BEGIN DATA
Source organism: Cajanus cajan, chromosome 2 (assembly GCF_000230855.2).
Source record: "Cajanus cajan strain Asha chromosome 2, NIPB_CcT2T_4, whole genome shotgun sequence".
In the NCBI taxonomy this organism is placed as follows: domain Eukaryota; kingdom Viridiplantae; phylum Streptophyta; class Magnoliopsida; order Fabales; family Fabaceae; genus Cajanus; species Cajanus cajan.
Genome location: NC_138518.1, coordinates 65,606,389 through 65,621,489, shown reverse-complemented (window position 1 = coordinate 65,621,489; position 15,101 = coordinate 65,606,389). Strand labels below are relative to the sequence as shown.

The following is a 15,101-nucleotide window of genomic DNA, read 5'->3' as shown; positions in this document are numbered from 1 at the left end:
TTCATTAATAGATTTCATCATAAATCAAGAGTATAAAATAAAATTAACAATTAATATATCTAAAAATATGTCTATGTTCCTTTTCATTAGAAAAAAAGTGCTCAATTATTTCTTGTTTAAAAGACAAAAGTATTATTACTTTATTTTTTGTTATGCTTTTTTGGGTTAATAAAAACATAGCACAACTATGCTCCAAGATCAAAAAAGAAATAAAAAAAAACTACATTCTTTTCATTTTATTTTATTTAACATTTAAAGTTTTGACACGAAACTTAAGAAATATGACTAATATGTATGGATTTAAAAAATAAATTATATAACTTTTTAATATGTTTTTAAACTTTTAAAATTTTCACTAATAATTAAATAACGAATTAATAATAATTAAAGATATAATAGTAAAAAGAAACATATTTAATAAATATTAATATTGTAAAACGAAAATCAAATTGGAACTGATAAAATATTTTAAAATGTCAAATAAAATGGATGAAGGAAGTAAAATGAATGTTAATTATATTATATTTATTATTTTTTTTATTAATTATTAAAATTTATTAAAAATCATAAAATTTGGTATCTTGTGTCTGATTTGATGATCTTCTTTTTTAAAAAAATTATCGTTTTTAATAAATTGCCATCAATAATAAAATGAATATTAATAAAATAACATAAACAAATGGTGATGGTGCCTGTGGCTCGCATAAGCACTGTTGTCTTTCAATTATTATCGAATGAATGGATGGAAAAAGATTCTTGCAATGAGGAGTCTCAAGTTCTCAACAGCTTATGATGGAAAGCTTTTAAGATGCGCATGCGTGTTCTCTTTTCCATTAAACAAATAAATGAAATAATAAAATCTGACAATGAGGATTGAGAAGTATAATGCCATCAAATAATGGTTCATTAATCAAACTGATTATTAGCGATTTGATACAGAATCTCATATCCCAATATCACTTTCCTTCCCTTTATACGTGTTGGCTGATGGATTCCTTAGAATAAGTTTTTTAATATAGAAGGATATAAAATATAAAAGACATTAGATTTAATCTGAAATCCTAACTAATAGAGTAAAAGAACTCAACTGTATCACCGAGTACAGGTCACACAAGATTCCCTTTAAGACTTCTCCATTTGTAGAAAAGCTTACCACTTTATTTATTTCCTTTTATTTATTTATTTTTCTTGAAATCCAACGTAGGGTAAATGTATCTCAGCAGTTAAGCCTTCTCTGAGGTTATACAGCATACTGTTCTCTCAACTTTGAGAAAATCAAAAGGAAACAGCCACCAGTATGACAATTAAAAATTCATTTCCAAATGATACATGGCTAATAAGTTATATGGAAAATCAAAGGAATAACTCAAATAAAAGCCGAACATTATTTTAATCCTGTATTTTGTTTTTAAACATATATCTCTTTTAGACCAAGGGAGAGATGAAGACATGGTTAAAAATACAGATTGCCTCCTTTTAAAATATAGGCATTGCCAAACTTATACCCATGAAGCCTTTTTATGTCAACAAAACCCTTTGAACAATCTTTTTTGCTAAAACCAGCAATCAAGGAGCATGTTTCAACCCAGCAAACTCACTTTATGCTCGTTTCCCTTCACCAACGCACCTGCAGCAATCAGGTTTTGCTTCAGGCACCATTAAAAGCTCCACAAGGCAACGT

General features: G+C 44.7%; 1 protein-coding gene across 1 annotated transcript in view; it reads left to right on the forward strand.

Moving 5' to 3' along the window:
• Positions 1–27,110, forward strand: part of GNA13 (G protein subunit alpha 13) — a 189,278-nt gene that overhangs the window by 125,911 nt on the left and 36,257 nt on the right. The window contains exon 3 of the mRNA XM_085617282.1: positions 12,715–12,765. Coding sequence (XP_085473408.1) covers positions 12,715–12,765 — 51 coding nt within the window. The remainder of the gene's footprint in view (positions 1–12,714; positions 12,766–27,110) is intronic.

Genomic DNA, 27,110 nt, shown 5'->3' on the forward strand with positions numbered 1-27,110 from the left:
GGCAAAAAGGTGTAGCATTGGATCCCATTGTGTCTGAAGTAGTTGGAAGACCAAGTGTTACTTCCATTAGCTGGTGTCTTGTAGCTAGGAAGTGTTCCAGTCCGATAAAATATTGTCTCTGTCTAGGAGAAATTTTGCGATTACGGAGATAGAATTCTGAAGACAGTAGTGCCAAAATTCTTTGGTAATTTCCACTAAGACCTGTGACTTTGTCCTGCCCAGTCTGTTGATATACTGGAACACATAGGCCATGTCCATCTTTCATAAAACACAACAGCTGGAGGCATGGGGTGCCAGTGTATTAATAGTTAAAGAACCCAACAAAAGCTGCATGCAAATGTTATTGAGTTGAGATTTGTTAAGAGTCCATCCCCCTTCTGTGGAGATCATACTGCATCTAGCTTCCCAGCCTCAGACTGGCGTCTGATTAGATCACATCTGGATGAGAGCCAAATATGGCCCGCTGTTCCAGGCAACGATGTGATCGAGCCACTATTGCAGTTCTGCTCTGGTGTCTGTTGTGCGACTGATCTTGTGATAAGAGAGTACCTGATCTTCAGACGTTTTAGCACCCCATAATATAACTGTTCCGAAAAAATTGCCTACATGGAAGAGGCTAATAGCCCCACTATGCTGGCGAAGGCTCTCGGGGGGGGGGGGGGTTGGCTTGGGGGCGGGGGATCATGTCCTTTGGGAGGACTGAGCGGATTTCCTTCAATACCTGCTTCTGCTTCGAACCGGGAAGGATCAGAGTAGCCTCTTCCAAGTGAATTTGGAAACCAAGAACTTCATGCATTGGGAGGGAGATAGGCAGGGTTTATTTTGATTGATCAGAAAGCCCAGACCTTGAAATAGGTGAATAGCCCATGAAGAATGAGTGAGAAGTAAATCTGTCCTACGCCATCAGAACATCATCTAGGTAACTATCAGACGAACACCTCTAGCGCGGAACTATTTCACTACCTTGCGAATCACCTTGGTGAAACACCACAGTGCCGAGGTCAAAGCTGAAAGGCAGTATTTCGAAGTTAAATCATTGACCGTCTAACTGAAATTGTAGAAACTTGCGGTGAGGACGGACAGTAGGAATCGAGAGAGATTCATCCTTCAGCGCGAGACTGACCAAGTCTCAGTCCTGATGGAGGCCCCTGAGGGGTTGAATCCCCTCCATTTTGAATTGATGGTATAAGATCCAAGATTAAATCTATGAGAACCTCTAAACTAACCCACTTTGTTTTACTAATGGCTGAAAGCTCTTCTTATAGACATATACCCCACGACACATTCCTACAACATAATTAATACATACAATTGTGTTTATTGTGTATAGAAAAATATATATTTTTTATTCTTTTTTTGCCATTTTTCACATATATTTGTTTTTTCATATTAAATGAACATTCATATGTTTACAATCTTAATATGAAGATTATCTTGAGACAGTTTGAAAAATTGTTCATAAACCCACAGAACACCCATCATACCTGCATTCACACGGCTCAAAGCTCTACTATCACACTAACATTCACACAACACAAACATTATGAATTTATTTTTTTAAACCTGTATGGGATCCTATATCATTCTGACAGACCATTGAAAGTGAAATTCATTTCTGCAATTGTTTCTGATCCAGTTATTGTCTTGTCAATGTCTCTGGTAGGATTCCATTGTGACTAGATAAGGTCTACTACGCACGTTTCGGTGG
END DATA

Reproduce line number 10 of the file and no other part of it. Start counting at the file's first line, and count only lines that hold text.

Genomic DNA, 27,110 nt, shown 5'->3' on the forward strand with positions numbered 1-27,110 from the left: